Using Religion and Ethics to Restore
‘This Old Earth’

Philosophical, scientific, spiritual and moral dimensions explored

March 16, 2016

gretelv.jpgWhether old houses, furniture, cars or even ourselves, the fact is: humans love to restore things. There are even competing TV shows about house restoration. 

For Gretel Van Wieren, assistant professor in the Department of Religious Studies at Michigan State University, it begged the question: “Why not the environment?”

In response, Van Wieren developed and teaches an IAH seminar course, Human Culture, Ethics, and Nature, an introduction to Environmental Ethics. It is a multipronged approach to environmental ethics, religion and restoration of the environment. Coursework blends the philosophical with the scientific and the spiritual with the moral, and focuses on community organizing work to shape concrete practices that restore damaged landscapes.

“Providing a comparative worldview, the seminar introduces the work of modern, spiritual and ethical writers as well as new coursework in Religious Studies,” Van Wieren said.

Her Environmental Ethics seminar was not Van Wieren’s first direct exposure to the subject. Her 2013 book, Restored to Earth, provided the first comprehensive examination of the religious and ethical dimensions and significance of contemporary restoration practice. This resulted in an ethical framework to advance the field of environmental ethics in a more positive, action-oriented, experience-based direction.

In the book, Van Wieren brings together insights and examples from restoration ecology, environmental ethics, religious studies, and conservation and Christian thought, as well as her own personal experiences in ecological restoration, to propose a new restoration ethic grounded in the concrete, hands-on experience of humans working as partners with the land.

Interdiscipinary Approach

Similarly, her Religion and the Environment course is popular among students in the Department of Religious Studies Nonprofit Leadership concentration, and provides a viable career track for students, as well as an introduction to her and others’ work. It covers work related to for-profits, too.

“While most of the students in the concentration plan to work in the nonprofit sector,” Van Wieren says, “they come from a wide range of majors, including other departments within the College of Arts & Letters, various environmental disciplines, Business, and James Madison to name a few.”

“Dr. Van Wieren’s work exemplifies the land-grant interdisciplinarity that MSU has been encouraging,” said Arthur Versluis, chair of the Department of Religious Studies. “Her work involves many areas and departments across the university including Agriculture, Forestry, Environmental Philosophy, and others.”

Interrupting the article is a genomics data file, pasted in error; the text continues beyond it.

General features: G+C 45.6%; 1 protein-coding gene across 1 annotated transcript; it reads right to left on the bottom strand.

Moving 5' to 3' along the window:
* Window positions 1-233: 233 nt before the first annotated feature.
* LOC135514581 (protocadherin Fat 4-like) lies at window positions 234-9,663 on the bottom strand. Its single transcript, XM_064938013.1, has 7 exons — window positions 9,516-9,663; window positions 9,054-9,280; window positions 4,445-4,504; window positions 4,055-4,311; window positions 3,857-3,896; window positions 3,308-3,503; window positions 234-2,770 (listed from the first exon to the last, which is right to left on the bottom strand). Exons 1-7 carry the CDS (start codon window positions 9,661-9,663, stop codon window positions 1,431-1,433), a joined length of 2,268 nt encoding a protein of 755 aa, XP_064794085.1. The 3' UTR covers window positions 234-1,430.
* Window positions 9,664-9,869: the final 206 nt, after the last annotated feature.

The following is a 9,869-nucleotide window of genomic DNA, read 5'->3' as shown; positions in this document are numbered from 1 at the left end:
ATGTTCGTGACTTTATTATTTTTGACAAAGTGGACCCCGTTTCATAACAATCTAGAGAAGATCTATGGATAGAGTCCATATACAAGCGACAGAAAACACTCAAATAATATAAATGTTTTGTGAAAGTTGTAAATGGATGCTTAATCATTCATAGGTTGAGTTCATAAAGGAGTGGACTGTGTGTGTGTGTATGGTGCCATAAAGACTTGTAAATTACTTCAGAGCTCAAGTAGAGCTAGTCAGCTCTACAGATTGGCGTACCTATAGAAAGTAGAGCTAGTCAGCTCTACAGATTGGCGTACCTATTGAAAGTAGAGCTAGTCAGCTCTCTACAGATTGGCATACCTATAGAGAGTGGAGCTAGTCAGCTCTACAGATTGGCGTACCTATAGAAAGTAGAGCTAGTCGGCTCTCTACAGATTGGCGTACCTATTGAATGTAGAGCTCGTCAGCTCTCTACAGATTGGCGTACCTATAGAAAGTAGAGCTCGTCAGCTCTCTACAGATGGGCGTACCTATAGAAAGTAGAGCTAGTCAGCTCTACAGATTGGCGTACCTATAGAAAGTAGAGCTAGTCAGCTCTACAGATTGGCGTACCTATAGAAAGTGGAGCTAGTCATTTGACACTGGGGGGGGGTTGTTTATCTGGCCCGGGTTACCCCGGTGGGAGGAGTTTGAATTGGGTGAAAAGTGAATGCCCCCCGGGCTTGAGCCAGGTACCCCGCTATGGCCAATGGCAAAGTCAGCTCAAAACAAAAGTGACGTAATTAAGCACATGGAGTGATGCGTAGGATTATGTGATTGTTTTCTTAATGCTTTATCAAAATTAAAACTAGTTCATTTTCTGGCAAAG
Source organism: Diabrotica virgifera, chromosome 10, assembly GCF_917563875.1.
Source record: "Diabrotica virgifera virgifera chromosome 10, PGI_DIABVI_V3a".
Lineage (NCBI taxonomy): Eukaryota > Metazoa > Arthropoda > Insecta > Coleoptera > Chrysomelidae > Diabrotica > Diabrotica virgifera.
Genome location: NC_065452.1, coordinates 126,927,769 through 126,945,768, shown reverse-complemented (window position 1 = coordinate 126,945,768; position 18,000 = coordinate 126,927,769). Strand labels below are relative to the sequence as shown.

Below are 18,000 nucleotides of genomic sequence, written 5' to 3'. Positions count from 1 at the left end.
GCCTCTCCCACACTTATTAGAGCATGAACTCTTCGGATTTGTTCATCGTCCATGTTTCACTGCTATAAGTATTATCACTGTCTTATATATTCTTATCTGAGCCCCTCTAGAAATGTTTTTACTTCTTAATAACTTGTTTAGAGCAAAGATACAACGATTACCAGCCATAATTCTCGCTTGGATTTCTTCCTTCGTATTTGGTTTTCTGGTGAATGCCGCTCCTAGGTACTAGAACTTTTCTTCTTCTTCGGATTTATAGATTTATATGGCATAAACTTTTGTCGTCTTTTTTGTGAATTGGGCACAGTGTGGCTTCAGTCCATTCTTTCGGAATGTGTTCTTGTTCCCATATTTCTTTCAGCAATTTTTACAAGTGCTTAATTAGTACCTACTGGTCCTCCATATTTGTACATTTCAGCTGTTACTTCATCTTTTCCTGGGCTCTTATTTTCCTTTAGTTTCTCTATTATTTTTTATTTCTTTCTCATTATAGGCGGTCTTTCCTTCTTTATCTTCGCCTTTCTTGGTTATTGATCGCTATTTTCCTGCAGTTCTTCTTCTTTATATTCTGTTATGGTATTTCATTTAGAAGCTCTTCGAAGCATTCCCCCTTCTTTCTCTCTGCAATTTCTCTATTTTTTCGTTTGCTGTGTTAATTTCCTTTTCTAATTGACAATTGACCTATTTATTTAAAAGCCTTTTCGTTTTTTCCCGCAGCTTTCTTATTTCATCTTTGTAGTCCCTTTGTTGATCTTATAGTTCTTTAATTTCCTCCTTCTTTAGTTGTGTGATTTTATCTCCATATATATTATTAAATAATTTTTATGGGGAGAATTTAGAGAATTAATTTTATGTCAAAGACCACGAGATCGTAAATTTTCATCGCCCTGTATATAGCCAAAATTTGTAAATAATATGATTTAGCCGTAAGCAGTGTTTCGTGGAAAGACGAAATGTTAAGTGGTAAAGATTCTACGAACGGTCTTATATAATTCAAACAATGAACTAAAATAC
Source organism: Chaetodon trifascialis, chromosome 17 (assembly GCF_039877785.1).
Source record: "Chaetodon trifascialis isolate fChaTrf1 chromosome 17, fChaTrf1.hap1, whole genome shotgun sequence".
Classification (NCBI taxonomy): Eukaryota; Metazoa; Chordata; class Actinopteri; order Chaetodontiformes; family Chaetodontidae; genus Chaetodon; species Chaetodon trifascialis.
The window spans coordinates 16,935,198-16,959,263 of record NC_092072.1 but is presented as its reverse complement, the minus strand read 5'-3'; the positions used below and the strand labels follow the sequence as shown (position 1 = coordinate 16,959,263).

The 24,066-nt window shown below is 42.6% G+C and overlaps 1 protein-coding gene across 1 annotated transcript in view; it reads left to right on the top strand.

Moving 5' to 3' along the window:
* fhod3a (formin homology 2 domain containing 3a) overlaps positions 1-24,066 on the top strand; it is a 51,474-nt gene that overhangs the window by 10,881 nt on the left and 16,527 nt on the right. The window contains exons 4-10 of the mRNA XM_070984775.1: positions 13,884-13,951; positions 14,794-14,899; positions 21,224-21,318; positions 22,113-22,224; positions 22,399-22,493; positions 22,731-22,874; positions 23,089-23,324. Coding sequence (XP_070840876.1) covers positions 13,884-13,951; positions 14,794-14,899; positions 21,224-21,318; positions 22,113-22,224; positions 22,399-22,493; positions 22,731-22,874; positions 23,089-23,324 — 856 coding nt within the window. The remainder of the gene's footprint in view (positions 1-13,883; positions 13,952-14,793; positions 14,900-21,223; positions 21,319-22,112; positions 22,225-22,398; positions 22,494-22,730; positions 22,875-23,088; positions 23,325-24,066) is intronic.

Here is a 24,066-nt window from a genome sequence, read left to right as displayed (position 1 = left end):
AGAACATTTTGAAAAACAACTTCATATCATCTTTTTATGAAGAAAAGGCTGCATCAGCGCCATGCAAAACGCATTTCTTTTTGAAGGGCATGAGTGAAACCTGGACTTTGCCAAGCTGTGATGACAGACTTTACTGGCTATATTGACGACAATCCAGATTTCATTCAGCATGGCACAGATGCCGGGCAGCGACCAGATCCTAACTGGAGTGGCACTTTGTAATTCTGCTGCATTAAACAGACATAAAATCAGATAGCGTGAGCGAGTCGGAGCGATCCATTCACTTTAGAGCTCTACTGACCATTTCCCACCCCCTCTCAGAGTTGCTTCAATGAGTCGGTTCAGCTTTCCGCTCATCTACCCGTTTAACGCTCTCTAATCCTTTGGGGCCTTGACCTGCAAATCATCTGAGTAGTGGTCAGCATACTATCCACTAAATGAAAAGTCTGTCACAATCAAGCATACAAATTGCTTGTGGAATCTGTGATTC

Besides class sessions, Van Wieren says students learn about and visit a number of course-related entities such as university-wide environmental efforts at Michigan State. They also learn from guest speakers, key nonprofit leaders, including those from FoodPLUS|Detroit, a networked innovation coalition established to facilitate and accelerate implementation of innovative food, agriculture and related resources projects. The students’ senior theses have also involved interviews with faith communities engaged in environmental and agricultural activities.

“There is a definite difference between students now and when I began teaching at MSU six years ago” Van Wieren said. “And while those in my environment courses still include a handful of climate change deniers and others who are dismissive of the environmental movement, I’ve seen a positive shift in awareness and support for efforts to restore the environment.

“In fact, I was very pleased with the students’ final project this term. It was a major research paper, and their presentations were stellar. It sort of restores your faith in our future just a bit.”

About Gretel Van Wieren

Van Wieren received her M.Div. and Ph.D. in Religious Studies from Yale University and also holds a M.P.S. in International Development from Cornell University, and a B.A. in Political Science and Sociology from St. Olaf College. She has worked with community development organizations in Uganda and Kenya and for Bread for the World, an anti-hunger nonprofit organization based in Washington, D.C.